Abstract

The classic Devonian fossil fish site at Tynet Burn, Fochabers, NE Scotland has been investigated following recent excavations. The fish assemblage consists of placoderms, acanthodians, an actinopterygian, porolepiforms, osteolepiforms and a dipnoan. The assemblage is typical of the 'Achanarras Fauna' of Eifelian age which is widespread in the Orcadian basin, representing a time of generally high lake levels. The most diverse fauna occurs in the Upper Nodule Bed which can be divided into top and bottom levels, where fish are mainly preserved in calcareous nodules, and a middle level with fish in laminated limestone.

Three fluvial to lacustrine cycles are exposed in the Tynet Burn in 27 m of strata. Fish are abundant in the Upper Nodule Bed, and are also sparsely represented in lacustrine strata both above and below this level. The lacustrine laminites of the Upper Nodule Bed were deposited following a rapid rise in lake level. Subsequent fall in lake level resulted in deposition of a thin shallow water massive limestone, prior to exposure and desiccation of the lake floor. Disruption of laminites by sediment sliding and sand intrusion was followed by compaction and concretion formation. Chemotrophic bacteria later invaded open cracks and porosity and partially oxidized the fish remains; the bacterial oxidation event being responsible for the characteristic pink, red and purple colours of fossil fish from Tynet Burn. Subsequent lake level rise resulted in deposition of shales with abundant diagenetic concretions, rarely containing fish. With increasing clastic input alluvial sands prograded over the area from the south.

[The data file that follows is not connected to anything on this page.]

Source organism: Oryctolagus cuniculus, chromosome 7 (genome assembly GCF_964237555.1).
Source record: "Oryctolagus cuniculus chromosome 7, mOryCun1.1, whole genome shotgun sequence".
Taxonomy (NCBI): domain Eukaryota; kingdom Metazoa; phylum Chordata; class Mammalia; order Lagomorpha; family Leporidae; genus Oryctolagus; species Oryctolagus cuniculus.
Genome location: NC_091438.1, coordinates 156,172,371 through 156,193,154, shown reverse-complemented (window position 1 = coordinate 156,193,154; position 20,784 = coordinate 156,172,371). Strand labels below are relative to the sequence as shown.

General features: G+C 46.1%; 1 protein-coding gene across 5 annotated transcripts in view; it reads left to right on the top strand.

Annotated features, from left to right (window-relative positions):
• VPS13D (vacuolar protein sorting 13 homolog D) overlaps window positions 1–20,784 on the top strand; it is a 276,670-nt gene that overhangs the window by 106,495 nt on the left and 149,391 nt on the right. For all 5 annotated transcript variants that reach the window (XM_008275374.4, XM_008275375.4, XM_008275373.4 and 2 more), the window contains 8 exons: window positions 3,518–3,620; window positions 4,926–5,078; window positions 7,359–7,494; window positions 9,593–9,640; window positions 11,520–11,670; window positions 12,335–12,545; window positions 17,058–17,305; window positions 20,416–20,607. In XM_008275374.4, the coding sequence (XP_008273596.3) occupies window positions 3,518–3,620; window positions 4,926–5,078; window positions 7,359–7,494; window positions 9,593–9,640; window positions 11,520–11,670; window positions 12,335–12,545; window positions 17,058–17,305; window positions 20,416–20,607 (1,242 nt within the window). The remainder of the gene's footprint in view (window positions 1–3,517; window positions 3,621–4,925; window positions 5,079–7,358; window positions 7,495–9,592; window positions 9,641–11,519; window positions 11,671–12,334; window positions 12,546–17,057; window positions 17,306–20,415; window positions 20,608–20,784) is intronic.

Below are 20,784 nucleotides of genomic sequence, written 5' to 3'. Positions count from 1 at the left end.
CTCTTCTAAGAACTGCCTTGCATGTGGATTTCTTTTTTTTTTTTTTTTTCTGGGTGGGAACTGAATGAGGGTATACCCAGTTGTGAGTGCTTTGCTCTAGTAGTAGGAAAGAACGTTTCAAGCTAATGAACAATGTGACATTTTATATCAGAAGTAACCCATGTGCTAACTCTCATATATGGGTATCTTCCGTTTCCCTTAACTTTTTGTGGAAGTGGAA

The rapid deepening event associated with the base of the Upper Nodule Bed at Tynet is considered to be synchronous with similar events represented in other Achanarras-equivalent fish beds. However, elements of the Achanarras fish assemblage can be encountered in less persistent lacustrine intervals both above and below this level.

Minor cyclicity, superimposed on the main Achanarras event, resulted in repetition of fluvial to lacustrine transitions. The main control on cyclicity is considered to have been climatic, but subsidence and sediment supply rates were also a significant influence.

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